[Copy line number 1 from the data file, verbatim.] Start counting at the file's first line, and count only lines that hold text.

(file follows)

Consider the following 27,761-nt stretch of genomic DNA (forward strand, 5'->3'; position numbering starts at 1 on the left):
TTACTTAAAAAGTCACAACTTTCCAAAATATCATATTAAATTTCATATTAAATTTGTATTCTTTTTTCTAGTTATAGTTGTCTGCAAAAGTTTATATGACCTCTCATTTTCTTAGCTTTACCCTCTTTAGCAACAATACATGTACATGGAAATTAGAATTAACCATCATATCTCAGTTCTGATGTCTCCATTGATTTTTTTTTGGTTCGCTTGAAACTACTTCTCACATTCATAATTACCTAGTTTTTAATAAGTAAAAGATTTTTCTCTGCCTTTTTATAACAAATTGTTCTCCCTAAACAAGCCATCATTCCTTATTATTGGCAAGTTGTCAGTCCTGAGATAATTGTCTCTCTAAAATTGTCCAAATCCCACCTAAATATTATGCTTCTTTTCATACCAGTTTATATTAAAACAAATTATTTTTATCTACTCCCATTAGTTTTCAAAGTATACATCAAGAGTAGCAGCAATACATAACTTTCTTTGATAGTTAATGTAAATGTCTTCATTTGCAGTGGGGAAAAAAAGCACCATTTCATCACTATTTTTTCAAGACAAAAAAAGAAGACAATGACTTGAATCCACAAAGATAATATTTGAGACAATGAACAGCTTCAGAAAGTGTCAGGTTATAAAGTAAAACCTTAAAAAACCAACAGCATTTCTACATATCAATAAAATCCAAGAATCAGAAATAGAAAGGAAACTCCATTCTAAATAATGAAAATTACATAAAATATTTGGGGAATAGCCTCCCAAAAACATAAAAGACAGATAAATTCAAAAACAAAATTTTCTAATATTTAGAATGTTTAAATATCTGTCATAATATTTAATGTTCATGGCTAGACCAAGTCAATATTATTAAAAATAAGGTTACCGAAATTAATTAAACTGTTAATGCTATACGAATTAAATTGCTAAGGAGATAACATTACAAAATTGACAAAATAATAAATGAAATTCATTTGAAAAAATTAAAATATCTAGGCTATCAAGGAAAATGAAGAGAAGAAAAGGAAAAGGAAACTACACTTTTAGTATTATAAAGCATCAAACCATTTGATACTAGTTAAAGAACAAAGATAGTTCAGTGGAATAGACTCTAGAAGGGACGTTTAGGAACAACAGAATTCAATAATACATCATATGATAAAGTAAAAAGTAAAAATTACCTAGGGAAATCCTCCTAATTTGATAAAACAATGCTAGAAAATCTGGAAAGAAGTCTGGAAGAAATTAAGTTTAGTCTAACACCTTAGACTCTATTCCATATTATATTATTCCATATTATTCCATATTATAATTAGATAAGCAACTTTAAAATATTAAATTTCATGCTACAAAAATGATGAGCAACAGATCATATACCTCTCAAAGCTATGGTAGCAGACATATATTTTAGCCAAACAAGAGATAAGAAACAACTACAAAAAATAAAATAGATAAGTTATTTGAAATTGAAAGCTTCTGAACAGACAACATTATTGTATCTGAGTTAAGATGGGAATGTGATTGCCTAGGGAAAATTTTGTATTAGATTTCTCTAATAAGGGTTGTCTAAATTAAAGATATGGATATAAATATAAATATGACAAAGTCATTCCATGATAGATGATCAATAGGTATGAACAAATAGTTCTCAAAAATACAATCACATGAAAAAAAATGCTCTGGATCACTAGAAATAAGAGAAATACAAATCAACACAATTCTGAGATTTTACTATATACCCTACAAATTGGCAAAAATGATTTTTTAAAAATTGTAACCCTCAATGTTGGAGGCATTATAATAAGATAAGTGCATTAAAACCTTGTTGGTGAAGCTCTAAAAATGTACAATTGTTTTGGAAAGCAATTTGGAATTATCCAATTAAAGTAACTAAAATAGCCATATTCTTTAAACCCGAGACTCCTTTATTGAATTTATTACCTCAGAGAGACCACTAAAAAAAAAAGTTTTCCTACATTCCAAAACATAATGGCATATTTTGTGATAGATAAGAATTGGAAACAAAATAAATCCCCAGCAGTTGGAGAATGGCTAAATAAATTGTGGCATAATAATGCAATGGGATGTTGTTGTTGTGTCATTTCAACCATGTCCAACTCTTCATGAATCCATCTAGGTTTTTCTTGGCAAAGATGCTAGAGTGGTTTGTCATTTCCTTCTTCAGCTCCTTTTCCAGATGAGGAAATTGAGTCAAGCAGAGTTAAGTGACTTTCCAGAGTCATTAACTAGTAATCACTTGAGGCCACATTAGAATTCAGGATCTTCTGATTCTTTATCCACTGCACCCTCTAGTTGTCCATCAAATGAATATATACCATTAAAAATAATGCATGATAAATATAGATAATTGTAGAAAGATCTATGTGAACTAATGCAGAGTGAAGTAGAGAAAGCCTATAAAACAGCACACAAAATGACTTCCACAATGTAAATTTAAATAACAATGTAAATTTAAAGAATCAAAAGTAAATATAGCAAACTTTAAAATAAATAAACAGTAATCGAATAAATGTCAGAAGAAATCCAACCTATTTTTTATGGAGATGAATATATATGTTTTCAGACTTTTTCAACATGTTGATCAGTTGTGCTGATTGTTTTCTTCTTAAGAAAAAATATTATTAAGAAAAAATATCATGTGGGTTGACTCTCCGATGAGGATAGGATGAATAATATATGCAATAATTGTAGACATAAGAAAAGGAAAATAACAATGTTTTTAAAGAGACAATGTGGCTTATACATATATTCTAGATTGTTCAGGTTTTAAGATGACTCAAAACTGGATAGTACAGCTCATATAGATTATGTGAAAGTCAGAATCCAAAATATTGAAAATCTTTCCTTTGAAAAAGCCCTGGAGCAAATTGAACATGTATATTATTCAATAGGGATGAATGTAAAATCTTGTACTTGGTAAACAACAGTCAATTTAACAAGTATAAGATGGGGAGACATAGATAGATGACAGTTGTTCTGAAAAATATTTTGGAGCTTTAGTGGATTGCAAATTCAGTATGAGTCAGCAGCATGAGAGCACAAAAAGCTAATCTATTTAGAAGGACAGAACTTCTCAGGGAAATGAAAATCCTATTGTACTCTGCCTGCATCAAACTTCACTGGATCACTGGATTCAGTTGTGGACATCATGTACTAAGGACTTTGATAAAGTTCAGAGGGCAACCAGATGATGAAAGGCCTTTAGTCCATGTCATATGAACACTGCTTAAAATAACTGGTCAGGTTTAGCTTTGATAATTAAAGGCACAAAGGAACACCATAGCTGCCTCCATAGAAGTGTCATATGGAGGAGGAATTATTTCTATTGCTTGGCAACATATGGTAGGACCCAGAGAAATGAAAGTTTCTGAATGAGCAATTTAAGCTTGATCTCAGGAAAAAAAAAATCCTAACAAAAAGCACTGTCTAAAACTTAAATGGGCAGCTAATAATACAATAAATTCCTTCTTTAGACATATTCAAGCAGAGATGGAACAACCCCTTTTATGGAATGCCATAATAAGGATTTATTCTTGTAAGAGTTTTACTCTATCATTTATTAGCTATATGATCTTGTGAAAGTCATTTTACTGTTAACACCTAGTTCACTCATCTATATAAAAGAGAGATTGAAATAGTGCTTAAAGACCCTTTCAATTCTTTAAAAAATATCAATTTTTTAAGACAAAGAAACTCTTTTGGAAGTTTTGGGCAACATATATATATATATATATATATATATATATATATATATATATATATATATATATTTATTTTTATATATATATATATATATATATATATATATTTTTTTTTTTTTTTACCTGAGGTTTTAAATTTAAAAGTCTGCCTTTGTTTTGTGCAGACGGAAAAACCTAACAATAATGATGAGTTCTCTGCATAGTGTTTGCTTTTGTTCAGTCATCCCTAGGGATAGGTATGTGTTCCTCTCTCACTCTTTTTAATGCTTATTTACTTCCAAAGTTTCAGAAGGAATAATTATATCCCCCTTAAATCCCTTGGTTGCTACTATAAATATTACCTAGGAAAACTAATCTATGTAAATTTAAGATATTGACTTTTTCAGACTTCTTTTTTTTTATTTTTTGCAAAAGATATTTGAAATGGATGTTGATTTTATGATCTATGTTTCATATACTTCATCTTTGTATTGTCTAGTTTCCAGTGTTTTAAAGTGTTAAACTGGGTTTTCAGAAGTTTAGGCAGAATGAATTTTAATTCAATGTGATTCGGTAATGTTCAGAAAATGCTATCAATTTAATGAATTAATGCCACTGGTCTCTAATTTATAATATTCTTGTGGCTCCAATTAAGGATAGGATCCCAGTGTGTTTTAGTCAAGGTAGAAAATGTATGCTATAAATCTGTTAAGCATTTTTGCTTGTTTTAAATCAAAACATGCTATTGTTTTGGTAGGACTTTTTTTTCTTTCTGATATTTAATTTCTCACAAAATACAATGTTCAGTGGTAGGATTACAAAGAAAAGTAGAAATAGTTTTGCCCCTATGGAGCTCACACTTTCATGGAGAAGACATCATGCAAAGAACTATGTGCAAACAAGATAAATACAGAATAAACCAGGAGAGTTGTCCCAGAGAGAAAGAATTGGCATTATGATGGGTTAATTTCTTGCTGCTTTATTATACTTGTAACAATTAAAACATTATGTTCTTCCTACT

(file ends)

Consider the following 27,761-nt stretch of genomic DNA (forward strand, 5'->3'; position numbering starts at 1 on the left):